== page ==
Up on the mountain, just as He had promised, God revealed His glory to Moses: “And the Lord descended in the cloud, and stood with him there, and proclaimed the name of the Lord” (). And a glorious name it was! What was the content of God’s name revealed? “And the Lord passed by before him, and proclaimed, The Lord, The Lord God, merciful and gracious, longsuffering, and abundant in goodness and truth, keeping mercy for thousands, forgiving iniquity and transgression and sin…” ( ).
This is the name that Moses needed to know in light of Israel’s great sin. This is the revelation we need to know when our sins rise up against us and accuse our consciences. Israel needed to know about the Lord God (Heb. Jehovah El, referring to the great I AM, who is the mighty God). Israel needed to know about the I AM who does not depend upon us for His faithfulness, the God who is able to deliver His people from their misery.
What must Moses know about this glorious God? He is a God of mercy, truly moved to care for us according to His deep-seated compassion. He is a God of grace, showering us with favor despite our sinfulness. He is longsuffering to us-ward, slow to anger, not willing that any of us, His people, should perish. He is abundant in goodness and truth, overflowing with goodness far beyond measure toward undeserving sinners, ever true to His promise.
His goodness and truth are revealed in the fact that He keeps mercy to thousands of generations, forgiving iniquity and transgression and sin. That is to say, He forgives all sorts of offenses: He forgives the iniquity of our crooked natures; He forgives us for our rebellion in transgressing His law; and He forgives us for missing the mark of His perfect holiness.
Strikingly, part of the revelation of God’s goodness includes the revelation of His justice: “And that will by no means clear the guilty; visiting the iniquity of the fathers upon the children and upon the children’s children, unto the third and fourth generation” (b). If someone sins, God cannot pretend there is no guilt. Rather, He will punish the guilt of sin from one generation to the next.
Although God’s mercy and His justice might appear to contradict each other, they are in fact in complete harmony: When God forgives, He does not ignore justice in the least. Instead, He fulfills His perfect justice in order that He might show mercy towards His people. Exodus 34 makes it clear that God’s goodness embraces all of His attributes, including His mercy and justice.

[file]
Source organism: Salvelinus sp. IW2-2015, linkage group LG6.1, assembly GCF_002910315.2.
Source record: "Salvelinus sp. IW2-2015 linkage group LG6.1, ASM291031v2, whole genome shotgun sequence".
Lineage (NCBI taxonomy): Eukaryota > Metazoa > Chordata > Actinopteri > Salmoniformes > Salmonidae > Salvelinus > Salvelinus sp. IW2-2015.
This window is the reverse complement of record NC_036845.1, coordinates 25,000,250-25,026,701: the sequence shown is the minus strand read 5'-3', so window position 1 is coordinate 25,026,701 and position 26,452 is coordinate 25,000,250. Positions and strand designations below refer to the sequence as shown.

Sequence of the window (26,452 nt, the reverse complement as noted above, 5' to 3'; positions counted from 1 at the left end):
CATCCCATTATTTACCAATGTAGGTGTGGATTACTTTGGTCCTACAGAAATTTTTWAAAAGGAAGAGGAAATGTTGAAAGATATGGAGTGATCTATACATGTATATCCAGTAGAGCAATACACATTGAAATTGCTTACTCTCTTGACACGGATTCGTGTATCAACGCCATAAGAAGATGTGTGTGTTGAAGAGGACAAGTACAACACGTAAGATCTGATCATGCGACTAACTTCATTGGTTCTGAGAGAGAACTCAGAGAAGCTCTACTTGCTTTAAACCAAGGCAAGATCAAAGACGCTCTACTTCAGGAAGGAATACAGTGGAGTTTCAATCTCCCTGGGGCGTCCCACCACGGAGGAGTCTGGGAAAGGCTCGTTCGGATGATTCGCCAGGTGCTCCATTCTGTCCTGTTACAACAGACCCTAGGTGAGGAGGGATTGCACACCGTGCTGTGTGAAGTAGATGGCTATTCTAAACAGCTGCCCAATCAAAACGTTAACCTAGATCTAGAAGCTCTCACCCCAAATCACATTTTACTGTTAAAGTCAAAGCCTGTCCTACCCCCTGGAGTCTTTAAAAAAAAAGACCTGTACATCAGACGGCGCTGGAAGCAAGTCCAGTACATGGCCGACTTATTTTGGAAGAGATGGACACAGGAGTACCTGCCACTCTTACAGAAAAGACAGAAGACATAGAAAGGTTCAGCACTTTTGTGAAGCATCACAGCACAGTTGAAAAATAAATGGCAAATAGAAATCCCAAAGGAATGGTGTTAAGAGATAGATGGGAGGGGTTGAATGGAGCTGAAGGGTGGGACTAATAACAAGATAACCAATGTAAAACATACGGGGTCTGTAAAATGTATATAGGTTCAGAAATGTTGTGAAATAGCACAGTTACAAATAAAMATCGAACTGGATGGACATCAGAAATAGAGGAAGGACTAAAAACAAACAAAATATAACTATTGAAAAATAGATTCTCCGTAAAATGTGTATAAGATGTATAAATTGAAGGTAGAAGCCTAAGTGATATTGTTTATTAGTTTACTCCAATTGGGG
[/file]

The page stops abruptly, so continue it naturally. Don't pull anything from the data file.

As soon as we look at God’s mercy and justice together, we are led to the most glorious manifestation of God’s name.
What is the name that Jehovah revealed to Moses? It is the name according to which God would be gracious to whom He would be gracious and be merciful on whom He would be merciful. God’s glorious name is revealed in His grace and mercy manifested towards His elect through Jesus Christ. When Moses needed to know whether God would continue faithful to Israel or not, God revealed that His grace and mercy are unconditional: He will be gracious to whomever He wills. He will be gracious in Jesus Christ.
How can God be gracious and merciful to forgive us our sins? Through the blood of the Lamb, Jesus Christ, who fully satisfied God’s justice by taking the guilt of our sins upon Himself and suffering in our place.
The most glorious manifestation of God’s name, therefore, is found in Jesus Christ. “God, who at sundry times and in divers manners spake in time past unto the fathers by the prophets, hath in these last days spoken unto us by his Son, whom he hath appointed heir of all things, by whom also he made the worlds; who being the brightness of his glory, and the express image of his person, and upholding all things by the word of his power, when he had by himself purged our sins, sat down on the right hand of the Majesty on high…” (). Jesus being the brightness of God’s glory, it is impossible that any mere creature could show forth God’s glorious mercy and justice like He does.
Will God go with sinners such as we are and bring us to the heavenly Canaan? If God will not go with us, then truly our plight is hopeless. Thankfully, God has revealed Himself in Jesus, whose name is Immanuel, “God with us.”
When Moses saw the revelation of God’s name on Mount Sinai, he made haste, and bowed his head toward the earth, and worshiped. We have the most glorious revelation of Jehovah’s name. How do we respond?